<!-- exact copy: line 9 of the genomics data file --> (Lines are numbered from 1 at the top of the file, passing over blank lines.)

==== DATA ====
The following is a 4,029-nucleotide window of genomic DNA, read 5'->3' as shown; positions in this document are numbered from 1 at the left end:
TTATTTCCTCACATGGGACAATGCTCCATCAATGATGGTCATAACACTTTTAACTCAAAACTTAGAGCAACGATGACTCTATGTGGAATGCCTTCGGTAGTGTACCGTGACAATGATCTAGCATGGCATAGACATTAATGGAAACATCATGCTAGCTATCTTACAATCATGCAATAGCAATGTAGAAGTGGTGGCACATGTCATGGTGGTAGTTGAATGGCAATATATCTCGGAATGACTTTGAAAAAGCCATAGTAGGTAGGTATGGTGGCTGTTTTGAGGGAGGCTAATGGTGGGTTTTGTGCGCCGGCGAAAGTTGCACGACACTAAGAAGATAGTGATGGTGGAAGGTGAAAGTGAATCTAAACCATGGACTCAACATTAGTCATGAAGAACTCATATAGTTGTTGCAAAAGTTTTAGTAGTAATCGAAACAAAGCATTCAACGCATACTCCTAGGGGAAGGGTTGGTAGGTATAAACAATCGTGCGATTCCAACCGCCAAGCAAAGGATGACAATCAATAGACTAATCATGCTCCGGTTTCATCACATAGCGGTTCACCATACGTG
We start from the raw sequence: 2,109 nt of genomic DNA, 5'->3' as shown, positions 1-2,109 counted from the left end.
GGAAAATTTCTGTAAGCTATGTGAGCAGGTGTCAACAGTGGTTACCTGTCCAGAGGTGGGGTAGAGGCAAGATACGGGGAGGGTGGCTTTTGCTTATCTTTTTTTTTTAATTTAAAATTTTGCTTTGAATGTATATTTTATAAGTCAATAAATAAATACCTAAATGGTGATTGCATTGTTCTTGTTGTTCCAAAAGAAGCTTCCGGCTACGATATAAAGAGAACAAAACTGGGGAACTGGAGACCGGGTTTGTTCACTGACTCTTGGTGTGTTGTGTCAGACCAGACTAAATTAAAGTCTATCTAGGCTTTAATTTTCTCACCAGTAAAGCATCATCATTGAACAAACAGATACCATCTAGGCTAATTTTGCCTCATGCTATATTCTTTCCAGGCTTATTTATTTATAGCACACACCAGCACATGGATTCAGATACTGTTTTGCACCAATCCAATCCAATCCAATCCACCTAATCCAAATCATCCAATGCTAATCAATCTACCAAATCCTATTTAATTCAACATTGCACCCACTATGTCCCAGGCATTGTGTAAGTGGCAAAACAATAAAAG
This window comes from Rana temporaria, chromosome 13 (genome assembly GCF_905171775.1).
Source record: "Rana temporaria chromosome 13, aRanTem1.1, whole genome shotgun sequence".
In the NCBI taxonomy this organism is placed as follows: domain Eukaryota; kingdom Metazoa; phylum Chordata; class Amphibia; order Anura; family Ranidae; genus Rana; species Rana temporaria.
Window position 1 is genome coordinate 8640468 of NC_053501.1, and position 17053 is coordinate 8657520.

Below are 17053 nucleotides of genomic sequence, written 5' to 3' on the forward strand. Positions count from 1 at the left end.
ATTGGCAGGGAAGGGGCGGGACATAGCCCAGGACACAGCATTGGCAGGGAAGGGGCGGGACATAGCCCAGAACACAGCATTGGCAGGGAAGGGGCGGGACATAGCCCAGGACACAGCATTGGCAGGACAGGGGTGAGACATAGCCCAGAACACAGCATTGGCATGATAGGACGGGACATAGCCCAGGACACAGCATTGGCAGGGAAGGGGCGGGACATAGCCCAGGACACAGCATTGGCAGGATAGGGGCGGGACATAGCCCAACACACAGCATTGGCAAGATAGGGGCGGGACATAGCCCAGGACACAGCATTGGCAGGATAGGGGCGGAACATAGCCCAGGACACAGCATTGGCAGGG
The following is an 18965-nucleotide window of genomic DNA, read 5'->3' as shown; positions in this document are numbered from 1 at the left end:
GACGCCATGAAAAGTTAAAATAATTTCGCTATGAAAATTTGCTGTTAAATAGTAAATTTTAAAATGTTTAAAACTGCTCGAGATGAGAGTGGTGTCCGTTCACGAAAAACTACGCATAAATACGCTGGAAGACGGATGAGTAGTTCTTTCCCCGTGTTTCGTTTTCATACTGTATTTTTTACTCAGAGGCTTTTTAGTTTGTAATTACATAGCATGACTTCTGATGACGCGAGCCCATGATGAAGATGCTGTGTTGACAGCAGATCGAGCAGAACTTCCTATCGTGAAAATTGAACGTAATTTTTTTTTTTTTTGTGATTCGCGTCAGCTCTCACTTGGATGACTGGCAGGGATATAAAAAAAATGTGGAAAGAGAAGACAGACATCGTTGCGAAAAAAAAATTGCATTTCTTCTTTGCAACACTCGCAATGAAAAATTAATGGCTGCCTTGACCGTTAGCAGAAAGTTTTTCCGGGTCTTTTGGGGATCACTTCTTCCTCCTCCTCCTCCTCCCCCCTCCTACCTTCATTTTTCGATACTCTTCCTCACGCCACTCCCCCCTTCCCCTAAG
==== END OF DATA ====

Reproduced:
Below are 17053 nucleotides of genomic sequence, written 5' to 3' on the forward strand. Positions count from 1 at the left end.